It seems that every decade or so there is some new fad the runs through the business world in terms of supervision and in the world of diversity management, downsizing, outsourcing, generational work conflicts and the information age, things are even more complicated than ever before.
No longer does a one size fits all leadership model really work. We can’t treat everyone the same and expect that everything will just “work out” somehow.
Managers and leaders must have a framework with which to manage their workers in a way that honors everyone’s unique and specific position on the job.
Leadership style by Empowerment shares the power between management and the workers, thus empowering both groups.
Conventional wisdom tells us that when those in power relinquish some of that power by sharing it or giving it to their employees, then they would lose something when in actually, they gain.
Think about it. When people rule with an iron hand, they generally instill fear in those who work for them. Do you do your best work when you are afraid? I don’t know about you but I will attempt to comply because I want to avoid negative consequences but it certainly won’t be my best work. The absolute best a manager can hope for with coercion is compliance. If compliance is enough, then coercion might work.
However, I will gripe and complain and quietly wait for opportunities to get even. I won’t have a kind thing to say about my employer and at every available chance will seek corroboration for how I feel from my co-workers, thus spreading an “us” versus “them” mentality.
When leaders and managers seek to empower their workers, they will gain their loyalty. Workers want to give their supervisor their best when they are listened to and respected. Without fear, their minds can be creative and innovative.
When managers are willing to accommodate special requests and it doesn’t interfere with product or service delivery, then their employees will be sure to give back their best in return. Giving away power only increases a manager’s power.
Now, I am not talking about being a total pushover and only advocating for what employees want. As a manager, you have a two-fold job—you are to represent your employees’ desires, opinions and suggestions to management while at the same time communicating management’s issues, concerns and expectations to your employees. This is not an easy line to walk.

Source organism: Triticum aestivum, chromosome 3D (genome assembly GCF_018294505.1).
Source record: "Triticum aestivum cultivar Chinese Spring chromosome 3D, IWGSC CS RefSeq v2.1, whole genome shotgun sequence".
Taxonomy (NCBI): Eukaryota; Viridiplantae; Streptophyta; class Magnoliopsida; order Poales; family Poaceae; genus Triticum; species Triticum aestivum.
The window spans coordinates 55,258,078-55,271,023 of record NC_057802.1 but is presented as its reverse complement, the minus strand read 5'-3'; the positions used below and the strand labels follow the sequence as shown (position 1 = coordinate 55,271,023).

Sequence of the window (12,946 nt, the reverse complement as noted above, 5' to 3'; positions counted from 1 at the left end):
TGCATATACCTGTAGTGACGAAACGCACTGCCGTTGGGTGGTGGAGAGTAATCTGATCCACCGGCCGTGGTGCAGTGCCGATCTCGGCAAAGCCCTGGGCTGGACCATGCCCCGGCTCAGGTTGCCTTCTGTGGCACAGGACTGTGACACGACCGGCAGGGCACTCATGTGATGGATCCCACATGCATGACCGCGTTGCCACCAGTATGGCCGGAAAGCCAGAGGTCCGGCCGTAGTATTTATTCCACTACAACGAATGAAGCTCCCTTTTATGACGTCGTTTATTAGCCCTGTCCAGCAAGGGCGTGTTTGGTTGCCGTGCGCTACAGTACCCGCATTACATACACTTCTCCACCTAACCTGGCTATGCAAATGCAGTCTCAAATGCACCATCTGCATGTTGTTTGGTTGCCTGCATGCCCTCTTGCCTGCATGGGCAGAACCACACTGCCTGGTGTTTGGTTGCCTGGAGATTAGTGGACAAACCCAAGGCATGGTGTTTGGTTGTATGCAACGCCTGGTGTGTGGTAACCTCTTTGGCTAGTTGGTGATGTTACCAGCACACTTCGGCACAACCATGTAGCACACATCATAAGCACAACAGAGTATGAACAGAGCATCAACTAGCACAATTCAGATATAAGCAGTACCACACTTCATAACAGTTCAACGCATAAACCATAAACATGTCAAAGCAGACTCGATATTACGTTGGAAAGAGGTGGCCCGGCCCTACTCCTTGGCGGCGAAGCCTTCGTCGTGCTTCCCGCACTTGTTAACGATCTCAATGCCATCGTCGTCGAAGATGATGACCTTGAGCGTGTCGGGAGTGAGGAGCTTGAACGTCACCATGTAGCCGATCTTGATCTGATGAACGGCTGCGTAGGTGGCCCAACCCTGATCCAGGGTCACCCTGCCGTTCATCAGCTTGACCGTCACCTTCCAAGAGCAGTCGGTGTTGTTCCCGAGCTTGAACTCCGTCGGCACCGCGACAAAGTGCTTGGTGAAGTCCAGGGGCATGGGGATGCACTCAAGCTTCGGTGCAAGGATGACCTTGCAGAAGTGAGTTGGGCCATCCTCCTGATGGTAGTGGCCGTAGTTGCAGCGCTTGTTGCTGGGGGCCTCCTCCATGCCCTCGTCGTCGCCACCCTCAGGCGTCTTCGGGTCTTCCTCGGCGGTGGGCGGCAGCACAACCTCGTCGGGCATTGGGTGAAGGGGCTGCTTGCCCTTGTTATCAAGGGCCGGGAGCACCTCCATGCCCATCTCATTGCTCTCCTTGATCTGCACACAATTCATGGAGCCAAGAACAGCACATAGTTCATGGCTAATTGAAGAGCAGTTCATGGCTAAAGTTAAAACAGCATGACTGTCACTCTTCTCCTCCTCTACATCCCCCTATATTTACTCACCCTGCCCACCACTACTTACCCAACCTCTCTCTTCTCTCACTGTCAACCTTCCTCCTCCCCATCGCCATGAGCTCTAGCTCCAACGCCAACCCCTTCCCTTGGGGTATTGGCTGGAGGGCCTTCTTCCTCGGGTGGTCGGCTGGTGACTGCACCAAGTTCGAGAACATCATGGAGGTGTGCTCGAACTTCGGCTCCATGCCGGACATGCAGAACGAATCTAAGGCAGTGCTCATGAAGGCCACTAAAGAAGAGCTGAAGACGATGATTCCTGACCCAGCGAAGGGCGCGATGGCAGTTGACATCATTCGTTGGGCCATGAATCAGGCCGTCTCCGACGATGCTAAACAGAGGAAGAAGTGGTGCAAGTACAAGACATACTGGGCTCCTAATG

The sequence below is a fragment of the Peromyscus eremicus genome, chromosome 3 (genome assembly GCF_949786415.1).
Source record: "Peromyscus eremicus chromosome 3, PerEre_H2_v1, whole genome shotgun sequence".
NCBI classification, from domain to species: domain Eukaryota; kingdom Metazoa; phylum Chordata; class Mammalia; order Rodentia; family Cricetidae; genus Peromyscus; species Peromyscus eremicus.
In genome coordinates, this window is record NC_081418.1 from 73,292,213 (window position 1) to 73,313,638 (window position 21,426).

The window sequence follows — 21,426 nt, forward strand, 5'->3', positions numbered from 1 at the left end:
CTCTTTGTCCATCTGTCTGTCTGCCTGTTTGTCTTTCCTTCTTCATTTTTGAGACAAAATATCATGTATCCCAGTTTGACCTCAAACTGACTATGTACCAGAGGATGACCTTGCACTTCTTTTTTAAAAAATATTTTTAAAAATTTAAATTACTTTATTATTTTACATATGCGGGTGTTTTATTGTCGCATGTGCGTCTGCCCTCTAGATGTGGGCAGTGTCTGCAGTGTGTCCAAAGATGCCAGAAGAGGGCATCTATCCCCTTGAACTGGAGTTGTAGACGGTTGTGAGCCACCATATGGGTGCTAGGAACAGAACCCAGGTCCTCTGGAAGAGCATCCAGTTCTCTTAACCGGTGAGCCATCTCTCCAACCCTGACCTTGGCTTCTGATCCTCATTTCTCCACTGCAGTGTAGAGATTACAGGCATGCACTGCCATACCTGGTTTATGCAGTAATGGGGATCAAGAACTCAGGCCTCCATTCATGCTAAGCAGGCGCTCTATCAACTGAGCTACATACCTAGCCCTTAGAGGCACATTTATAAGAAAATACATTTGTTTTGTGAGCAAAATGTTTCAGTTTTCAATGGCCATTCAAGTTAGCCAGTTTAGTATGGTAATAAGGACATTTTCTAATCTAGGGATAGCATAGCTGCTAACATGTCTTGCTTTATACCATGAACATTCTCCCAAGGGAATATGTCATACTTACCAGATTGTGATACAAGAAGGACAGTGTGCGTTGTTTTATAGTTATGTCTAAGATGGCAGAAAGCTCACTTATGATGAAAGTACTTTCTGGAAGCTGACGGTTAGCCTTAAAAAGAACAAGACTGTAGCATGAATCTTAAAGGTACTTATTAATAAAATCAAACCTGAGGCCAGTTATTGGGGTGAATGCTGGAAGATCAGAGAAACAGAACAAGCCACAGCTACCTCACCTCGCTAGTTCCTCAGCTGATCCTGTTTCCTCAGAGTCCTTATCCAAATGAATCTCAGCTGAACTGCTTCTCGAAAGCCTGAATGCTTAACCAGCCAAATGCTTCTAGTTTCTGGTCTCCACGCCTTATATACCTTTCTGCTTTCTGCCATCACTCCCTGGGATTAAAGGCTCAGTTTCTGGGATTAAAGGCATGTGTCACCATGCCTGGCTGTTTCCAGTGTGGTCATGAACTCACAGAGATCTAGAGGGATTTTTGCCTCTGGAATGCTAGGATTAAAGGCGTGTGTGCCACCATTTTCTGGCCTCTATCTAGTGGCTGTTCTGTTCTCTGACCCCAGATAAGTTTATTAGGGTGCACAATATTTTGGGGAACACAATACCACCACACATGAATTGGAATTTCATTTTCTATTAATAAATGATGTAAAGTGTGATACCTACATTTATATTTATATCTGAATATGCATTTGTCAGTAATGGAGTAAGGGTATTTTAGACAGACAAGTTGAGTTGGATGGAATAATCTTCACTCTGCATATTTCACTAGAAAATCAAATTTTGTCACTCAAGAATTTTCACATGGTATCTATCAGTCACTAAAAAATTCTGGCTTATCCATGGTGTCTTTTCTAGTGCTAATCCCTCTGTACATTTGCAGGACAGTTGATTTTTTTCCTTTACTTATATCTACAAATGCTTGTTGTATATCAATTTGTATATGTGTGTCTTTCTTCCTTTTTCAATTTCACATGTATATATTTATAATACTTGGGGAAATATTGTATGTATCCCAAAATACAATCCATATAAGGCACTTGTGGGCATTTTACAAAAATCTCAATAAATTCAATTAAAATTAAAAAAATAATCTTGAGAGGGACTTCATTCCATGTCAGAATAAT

You will never get the best from your employees if they don’t respect you. You cannot be a doormat for your employees to walk over. If they believe you have no bottom line or nonnegotiables, then they will never be satisfied and always asking for more. You will feel used and abused and the truth is, you asked for it.
As a manager, you must hold the bar high. Expect great things from each and every one of your workers. If you only expect mediocrity, mediocrity is exactly what you will get. Set the standards and lead by example. If your workers see you giving it your all, it will be difficult for them to perform below standard.
You must have production goals you are attempting to meet for either products or services. Always enlist the help of your employees to set the goals, with the underlying premise being continual improvement.
And as a manager, you have the responsibility to create a need satisfying workplace for yourself and your workers. You cannot emphasize one to the exclusion of the other without there being undesirable consequences.
When you focus on production only and forget the human capital, you will end up with resentful, resistant, angry workers. On the other hand, when you only focus on the people end and allow production goals to be compromised; you will have workers who do everything they can to take advantage and to get out of doing the work. After all, if you the manager don’t value production, why should they?
Somewhere in the middle, when you are walking that very fine line between relationships and production goals, you are practicing empowered leadership and that’s where you will get the most from your employees.